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Morton, Peter - Overview, Personal Life, Career Details, Social and Economic Impact, Chronology: Peter Morton

rock hard restaurant cafe



Peter Morton along with partner Isaac Tigrett founded the Hard Rock Cafe in London, England in 1971, launching what evolved into one of the world’s best known; highest grossing; and most influential restaurant creations. Years later Morton sold his share of the business for several millions but he continues to work as a Hollywood restaurateur and hotelier.

Personal Life

Becoming a restaurateur must have been in the genes for Peter Morton. He was born in 1948 into a family well known for the Morton’s of Chicago restaurant. After earning a business degree at the University of Denver, he left Colorado and headed to London for a little rest and relaxation before starting a job with a Wall Street conglomerate. It was while in London that he met Isaac Tigrett.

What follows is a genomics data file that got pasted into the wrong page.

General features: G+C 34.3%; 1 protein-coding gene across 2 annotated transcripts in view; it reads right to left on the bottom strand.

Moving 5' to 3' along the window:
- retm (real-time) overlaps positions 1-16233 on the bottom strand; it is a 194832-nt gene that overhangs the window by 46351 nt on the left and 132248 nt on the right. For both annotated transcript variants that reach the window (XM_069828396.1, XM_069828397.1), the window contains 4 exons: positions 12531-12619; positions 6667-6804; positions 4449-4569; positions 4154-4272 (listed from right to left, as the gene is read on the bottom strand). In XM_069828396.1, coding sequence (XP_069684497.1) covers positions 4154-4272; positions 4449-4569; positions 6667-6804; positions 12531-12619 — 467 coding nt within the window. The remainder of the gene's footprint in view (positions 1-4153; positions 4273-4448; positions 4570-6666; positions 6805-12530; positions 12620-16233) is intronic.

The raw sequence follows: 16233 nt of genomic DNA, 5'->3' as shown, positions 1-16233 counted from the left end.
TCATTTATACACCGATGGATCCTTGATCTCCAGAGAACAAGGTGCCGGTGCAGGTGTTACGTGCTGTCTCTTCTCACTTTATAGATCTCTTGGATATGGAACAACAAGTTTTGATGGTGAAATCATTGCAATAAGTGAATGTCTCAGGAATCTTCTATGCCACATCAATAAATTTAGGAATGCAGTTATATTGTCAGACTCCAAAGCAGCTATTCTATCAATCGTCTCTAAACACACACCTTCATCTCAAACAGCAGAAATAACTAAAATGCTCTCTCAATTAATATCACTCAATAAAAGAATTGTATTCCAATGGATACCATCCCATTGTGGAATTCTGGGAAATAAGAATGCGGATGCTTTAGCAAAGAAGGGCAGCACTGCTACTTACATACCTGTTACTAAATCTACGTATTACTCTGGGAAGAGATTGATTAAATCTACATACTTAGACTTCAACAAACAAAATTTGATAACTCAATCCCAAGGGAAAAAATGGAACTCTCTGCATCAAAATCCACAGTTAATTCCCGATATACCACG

A product of the 1970s, a time when society became more environmentally conscious, Morton’s social interests are largely an extension of his business philosophy and, as such, require corporate involvement with charity and conservation issues. He is very committed to environmental causes and has had a membership on the board of the National Resources Defense Council, a New York based group made up of scientists, lawyers, economic planners, and others who promote management of natural resources through research, public education, and development of public policies.

Career Details